It is an example of going green on a whole different level, eh. You see the cityscape in the backdrop – ’tis the picture of barrenness, a leaf or two sticking out here and there. Maybe more than a leaf, but hey, I am permitted a smidgen of exaggeration surely by dint of the fact that if art allows us to stretch our imagination we can let it seep into into our words too.

Okay, so we all need green. More so in the cities.

How do we go about it? We grow a green bush on our head. That is the best way of getting your own personal bit of green on this planet where world leaders with exceptional vision denounce the concept of global warming as a weapon for hoodwinking the masses.

Right, so our man is a self-sufficient personality. But watch out for that brush in his hand. Could it be that there might be an itchy witchy feeling creeping up on him and that all is not as well as Mister Smug (just look at his expression) might claim to all and sundry?

“The streets are empty and here’s my chance to go berserk,” he sniggers as he sneaks the brush into his green pate. He is about to have a real good go at it just like a scratchy sheep makes a go of it against a fence or a highland cow rubs its massive horns against dry stone walls. You get the picture, I suppose. I shall let it rest there.

I would love to hear your take on the piece too.

Deconstructing art takes me back to the beginning of my feature reporting days when I used to be bundled off to art exhibitions to interview artists. Artists are the kind of professionals I never felt uncomfortable around. It was easy to feel gauche around fashion designers, hoity-toity actors and egoistic sport stars, but with artists, no way. It seemed to me, during those long conversations, that they were suspended in the cloudy realms of their heads from where they need time to wade out at ease. So yes, I could take my time.

Art is also supposed to be individual. You can imagine my delight that there was no censure. That I could sit there and come up with bizarre interpretations. Thus you have the logic behind my view of Angela’s street art piece.

Below is my piece for you. I clicked it in Jersey City downtown the other day. Would you care to analyse it? If yes, you can do a post on it, or just leave your interpretation in the comments section. Going beyond the stated number, I nominate you all. Humour me?

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Mattress Hunting in New York

The business of setting up home is a strange blend of weariness and exhilaration. I find myself oscillating between these two extremes as the process kicks off. On Saturday we made our way to Macy’s on Manhattan’s Herald Square. If you are not from this country, you need to know that it is the iconic American departmental store that sets the heart of the locals throbbing (you can call me out on this one if you are not a fan, but what are the chances of that, eh?).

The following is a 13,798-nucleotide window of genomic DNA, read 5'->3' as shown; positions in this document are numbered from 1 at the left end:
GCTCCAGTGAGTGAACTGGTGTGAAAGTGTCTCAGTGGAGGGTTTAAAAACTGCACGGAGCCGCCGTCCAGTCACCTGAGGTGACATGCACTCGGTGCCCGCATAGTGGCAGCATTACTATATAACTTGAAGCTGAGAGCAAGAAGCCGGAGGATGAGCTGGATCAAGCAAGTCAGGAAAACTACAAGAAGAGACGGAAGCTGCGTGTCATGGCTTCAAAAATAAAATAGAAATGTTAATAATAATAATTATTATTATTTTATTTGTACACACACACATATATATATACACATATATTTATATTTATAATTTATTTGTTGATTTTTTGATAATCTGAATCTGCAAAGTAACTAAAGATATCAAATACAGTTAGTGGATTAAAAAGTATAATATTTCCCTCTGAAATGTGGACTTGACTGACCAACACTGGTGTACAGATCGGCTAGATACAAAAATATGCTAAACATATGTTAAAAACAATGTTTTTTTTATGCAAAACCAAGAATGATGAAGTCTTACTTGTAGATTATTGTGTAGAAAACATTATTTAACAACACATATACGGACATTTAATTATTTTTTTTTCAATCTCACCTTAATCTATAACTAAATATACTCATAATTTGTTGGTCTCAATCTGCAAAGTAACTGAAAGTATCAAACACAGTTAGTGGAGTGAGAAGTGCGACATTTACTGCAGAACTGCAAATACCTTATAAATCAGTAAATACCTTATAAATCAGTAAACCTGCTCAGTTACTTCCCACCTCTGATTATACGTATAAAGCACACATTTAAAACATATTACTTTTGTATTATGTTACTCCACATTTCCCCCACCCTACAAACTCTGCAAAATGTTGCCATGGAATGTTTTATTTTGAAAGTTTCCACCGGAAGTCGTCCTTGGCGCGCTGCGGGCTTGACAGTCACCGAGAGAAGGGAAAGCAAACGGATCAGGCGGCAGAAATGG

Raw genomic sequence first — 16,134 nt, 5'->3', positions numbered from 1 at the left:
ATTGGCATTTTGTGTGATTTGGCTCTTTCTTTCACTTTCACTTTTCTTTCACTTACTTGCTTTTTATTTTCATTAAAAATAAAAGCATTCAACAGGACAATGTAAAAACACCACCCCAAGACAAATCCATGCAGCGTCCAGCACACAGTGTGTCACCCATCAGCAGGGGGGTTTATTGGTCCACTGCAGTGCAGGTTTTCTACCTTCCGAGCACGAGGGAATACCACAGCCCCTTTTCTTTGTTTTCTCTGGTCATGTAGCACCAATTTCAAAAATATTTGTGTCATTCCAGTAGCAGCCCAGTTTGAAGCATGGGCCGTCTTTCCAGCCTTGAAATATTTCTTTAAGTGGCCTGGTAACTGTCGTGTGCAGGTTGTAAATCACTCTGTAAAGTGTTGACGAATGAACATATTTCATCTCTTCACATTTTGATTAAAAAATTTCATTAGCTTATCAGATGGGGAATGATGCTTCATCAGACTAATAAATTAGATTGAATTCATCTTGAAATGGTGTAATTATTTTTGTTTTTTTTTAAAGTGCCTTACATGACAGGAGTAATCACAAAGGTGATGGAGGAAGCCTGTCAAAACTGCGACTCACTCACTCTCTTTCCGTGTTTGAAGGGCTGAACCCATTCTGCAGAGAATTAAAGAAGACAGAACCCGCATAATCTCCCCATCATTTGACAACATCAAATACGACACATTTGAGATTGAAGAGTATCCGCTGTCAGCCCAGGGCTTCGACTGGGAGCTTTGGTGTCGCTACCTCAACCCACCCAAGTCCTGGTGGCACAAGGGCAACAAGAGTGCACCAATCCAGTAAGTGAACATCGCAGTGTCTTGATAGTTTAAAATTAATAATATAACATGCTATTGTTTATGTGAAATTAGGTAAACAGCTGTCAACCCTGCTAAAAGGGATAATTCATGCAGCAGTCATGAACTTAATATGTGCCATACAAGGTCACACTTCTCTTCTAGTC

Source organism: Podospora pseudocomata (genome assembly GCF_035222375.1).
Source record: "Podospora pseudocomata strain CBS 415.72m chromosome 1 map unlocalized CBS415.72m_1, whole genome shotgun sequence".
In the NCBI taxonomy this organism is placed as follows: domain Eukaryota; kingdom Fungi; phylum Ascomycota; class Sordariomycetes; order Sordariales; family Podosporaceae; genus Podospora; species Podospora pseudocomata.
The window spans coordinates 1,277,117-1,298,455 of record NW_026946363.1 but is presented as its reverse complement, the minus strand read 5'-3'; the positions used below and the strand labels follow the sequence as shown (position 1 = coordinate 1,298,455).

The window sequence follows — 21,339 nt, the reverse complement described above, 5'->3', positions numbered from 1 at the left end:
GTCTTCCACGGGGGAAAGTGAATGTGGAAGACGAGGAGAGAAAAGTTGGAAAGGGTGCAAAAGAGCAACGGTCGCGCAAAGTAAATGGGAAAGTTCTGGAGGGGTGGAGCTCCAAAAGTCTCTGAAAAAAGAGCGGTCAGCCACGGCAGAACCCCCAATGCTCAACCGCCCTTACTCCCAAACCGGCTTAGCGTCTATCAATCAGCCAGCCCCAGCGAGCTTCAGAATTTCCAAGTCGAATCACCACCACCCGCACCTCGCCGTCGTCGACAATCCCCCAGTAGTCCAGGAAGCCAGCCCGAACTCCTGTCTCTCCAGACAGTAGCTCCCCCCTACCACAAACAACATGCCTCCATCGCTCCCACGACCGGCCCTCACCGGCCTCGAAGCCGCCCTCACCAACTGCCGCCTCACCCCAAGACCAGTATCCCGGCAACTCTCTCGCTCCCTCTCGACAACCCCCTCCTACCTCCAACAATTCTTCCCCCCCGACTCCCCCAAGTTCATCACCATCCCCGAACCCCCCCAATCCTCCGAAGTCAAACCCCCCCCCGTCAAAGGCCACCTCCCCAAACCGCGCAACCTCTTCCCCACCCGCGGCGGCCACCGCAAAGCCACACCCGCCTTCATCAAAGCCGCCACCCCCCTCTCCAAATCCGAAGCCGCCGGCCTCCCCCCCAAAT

The idea behind spending our time at Macy’s was to throw ourselves on mattresses stuffed with all kinds of memory foams and promising firmness in varying degrees. Adi is firm about it being firm, you see.

And throw ourselves we did, Adi with immense pleasure, I with some reserve. The idea of laying back, then turning around and pretending that I am sleeping on my own bed when the reality is that it is actually a department store, however hallowed its halls might be, is disconcerting. Never mind the woman on the next mattress, in her yellow sundress taking off her shoes to lay down on her stomach and change angles as she decided what worked for her. I know, that is the way you buy a mattress. But I cannot and shall not fall in line. I have Adi to do it on my behalf.

Then came the tut-tutting of the sales woman guiding us through the sacred rituals of choosing The Mattress. This grey-haired matriarchal figure was not in the least like our cordial little Mrs Marple. She cast a gimlet eye upon me, and observed, “I have been noticing that you have been standing for the most part while your husband has been testing it out.”

Adi got his chit of approval and showed me all of his shining teeth. I, in the mean time, played the part of the sheepish one. Then came the deal breaker. The part where all kind of hearts, young and old, stumble and fall. Prices.

Adi’s grin started fading bit by bit. Till it was time to take ourselves out of the vicinity of those rectangular beacons of firmness to think sanely.

In almost every situation in life, when you feel overwhelmed, it helps to take a step or a few steps aside, and just let it be.